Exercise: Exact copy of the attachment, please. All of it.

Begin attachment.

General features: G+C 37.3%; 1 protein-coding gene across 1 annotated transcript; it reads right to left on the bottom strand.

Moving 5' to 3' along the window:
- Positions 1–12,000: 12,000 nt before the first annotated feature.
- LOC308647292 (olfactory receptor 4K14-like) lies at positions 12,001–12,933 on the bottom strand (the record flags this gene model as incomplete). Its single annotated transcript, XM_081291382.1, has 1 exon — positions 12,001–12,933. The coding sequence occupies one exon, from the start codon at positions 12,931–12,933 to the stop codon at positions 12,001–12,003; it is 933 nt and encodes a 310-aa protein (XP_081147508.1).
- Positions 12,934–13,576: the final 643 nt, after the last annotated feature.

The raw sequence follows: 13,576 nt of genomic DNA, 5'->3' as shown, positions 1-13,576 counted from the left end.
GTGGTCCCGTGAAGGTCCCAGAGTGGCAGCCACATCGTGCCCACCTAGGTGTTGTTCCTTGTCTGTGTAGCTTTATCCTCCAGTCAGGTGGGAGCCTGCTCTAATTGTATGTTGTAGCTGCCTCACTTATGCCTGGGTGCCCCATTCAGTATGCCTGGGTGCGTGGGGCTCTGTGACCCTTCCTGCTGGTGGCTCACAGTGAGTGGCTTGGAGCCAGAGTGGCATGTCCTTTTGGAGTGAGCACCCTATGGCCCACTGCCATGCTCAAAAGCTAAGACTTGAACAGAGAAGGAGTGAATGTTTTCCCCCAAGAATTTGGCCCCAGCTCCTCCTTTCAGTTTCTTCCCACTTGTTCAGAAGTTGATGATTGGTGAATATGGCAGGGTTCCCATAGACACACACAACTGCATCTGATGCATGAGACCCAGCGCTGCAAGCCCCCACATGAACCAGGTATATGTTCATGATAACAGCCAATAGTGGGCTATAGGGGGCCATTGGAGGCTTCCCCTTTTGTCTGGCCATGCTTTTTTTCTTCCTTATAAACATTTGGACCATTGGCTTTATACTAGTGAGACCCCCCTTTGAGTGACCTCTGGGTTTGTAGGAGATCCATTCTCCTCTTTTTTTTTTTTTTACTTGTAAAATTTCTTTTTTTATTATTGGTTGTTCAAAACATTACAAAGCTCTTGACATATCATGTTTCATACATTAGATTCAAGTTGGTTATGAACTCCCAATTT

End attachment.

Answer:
General features: G+C 37.3%; 1 protein-coding gene across 1 annotated transcript; it reads right to left on the bottom strand.

Moving 5' to 3' along the window:
- Positions 1–12,000: 12,000 nt before the first annotated feature.
- LOC308647292 (olfactory receptor 4K14-like) lies at positions 12,001–12,933 on the bottom strand (the record flags this gene model as incomplete). Its single annotated transcript, XM_081291382.1, has 1 exon — positions 12,001–12,933. The coding sequence occupies one exon, from the start codon at positions 12,931–12,933 to the stop codon at positions 12,001–12,003; it is 933 nt and encodes a 310-aa protein (XP_081147508.1).
- Positions 12,934–13,576: the final 643 nt, after the last annotated feature.

The raw sequence follows: 13,576 nt of genomic DNA, 5'->3' as shown, positions 1-13,576 counted from the left end.
GTGGTCCCGTGAAGGTCCCAGAGTGGCAGCCACATCGTGCCCACCTAGGTGTTGTTCCTTGTCTGTGTAGCTTTATCCTCCAGTCAGGTGGGAGCCTGCTCTAATTGTATGTTGTAGCTGCCTCACTTATGCCTGGGTGCCCCATTCAGTATGCCTGGGTGCGTGGGGCTCTGTGACCCTTCCTGCTGGTGGCTCACAGTGAGTGGCTTGGAGCCAGAGTGGCATGTCCTTTTGGAGTGAGCACCCTATGGCCCACTGCCATGCTCAAAAGCTAAGACTTGAACAGAGAAGGAGTGAATGTTTTCCCCCAAGAATTTGGCCCCAGCTCCTCCTTTCAGTTTCTTCCCACTTGTTCAGAAGTTGATGATTGGTGAATATGGCAGGGTTCCCATAGACACACACAACTGCATCTGATGCATGAGACCCAGCGCTGCAAGCCCCCACATGAACCAGGTATATGTTCATGATAACAGCCAATAGTGGGCTATAGGGGGCCATTGGAGGCTTCCCCTTTTGTCTGGCCATGCTTTTTTTCTTCCTTATAAACATTTGGACCATTGGCTTTATACTAGTGAGACCCCCCTTTGAGTGACCTCTGGGTTTGTAGGAGATCCATTCTCCTCTTTTTTTTTTTTTTACTTGTAAAATTTCTTTTTTTATTATTGGTTGTTCAAAACATTACAAAGCTCTTGACATATCATGTTTCATACATTAGATTCAAGTTGGTTATGAACTCCCAATTT